MTPR

Institute for Tourism and Recreation Research

Preliminary 2018 Nonresident Traveler Expenditures
Institute for Tourism and Recreation Research

A proposal to add an additional 1 percent to the resort tax that nine Montana towns are allowed to levy got initial approval Monday.

The 1 percent optional resort tax increase passed its first vote in the Senate 33-16. The tax would fund infrastructure projects in tourism-impacted towns.

Tourists at the Apgar Visitor Center in Glacier National Park.
GlacierNPS (PD)

Montana saw a small decline in out-of-state visitors in 2018, but an increase in overall tourism spending.

Jeremy Sage is the assistant director of the Institute for Tourism and Recreation Research at the University of Montana, which released the report.

Number of resident trips and spending to travel regions, 2017.
University of Montana Institute for Tourism and Recreation Research

Montanans spent more than $2.8 billion on in-state trips last year according to a new report from the University of Montana’s Institute for Tourism and Recreation Research.

The study looked at day and overnight trips for leisure, business, and other reasons that took people at least 50 miles away from their homes.

Widlfire smoke fills the sky in Seeley Lake August  7, 2017.
Eric Whitney

A new study says Montana lost close to a quarter of a billion dollars in tourist revenue this year due to a tough fire season. That’s based on a survey of tourists by the University of Montana's Institute for Tourism and Recreational Research.

"For every hundred visitors that came to Montana this summer, about eight to nine other visitors cancelled their trips because of the smoke," Associate Director Jeremy Sage says.

Yellowstone National Park's east entrance.
Diane Renkin, National Park Service

A proposed national park fee increase from $30 to $70 for a seven-day pass likely will negatively affect the gateway communities near the parks, according to a new study by the University of Montana.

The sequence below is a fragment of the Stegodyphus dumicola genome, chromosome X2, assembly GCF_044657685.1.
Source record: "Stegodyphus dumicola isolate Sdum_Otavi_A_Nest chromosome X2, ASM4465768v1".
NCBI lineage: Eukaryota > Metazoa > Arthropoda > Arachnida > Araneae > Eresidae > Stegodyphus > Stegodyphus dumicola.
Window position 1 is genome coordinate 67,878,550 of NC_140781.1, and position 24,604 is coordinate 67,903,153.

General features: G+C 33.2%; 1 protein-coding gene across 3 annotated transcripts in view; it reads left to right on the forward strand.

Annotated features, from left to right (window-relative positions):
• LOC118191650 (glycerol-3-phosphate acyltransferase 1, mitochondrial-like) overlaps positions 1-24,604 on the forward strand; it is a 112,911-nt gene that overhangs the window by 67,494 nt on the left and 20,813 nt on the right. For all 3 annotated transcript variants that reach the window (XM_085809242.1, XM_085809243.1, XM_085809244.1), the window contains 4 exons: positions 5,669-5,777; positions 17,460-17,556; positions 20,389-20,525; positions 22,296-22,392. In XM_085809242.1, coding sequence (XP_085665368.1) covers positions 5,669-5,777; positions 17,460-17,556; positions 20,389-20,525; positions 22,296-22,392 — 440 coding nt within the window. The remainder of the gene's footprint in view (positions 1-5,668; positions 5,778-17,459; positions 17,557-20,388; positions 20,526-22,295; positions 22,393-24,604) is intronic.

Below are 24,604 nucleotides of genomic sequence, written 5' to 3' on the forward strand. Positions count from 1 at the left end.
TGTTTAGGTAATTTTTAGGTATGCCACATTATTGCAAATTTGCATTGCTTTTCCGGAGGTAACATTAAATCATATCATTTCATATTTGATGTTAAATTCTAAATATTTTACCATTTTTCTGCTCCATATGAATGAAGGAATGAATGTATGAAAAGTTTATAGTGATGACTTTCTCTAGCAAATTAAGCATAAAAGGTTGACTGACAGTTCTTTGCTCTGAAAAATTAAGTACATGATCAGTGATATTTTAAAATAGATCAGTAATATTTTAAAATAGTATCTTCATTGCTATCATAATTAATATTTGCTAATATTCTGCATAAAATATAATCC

The U.S. Department of the Interior recently announced its plan to increase fees in 17 of the most-visited national parks in response to a nearly $12 billion backlog due to deferred maintenance. Yellowstone and Glacier parks are on the list for the fee increase.

Overview of tourist spending in Montana.
University of Montana Institute for Tourism and Recreation Research

Montana’s budget to entice tourists to the state is about to take a multimillion dollar hit. Next week, budget reductions triggered by lower than expected state revenue will make Montana less competitive, officials say.

Last year, tourists spent about $3.5 billion in Montana, according to the University of Montana’s Institute for Tourism and Recreation.

Georgia Smies, an aquatic biologist for the Flathead Tribes, plays a game about the impacts of aquatic invasive species with students from Lolo
Nicky Ouellet

This week, the shore of the lower Flathead River west of Ronan is the biggest classroom in Montana. Fourth and fifth graders from across western Montana are here for the River Honoring, an annual event hosted by the Confederated Salish and Kootenai Tribes, where they learn about the plants and animals native to the reservation.

2016 non-resident expenditure allocation by category.
UM Institute of Tourism and Recreation Research

Montana’s tourism industry saw more people last year, but fewer dollars.

That’s according to the latest update released today by the Institute for Tourism and Recreation Research at the University of Montana.

In 2016 about 12.5 million out of state visitors came to Montana, that’s up 3 percent over 2015.

Tourists Taking Photos at Sacred Dancing Cascades in Glacier National Park.
Glacier National Park/Jacob W. Frank (PD)

Last year’s tourism numbers were up almost 8 percent over 2014. Almost 12 million out-of-state travelers visited Montana in 2015, but those tourists didn’t spend as much money as they have in previous years.

Corin Cates-Carney

I’m Corin Cates-Carney at the tenth annual pond skip at the Whitefish Mountain Resort.

A large pool waits for skiers and snowboards at the bottom of the mountainside runway. The goal is to skip across the icy water, dressed in costume, with prizes awarded to those who make it, and those who don’t, but fail in style.

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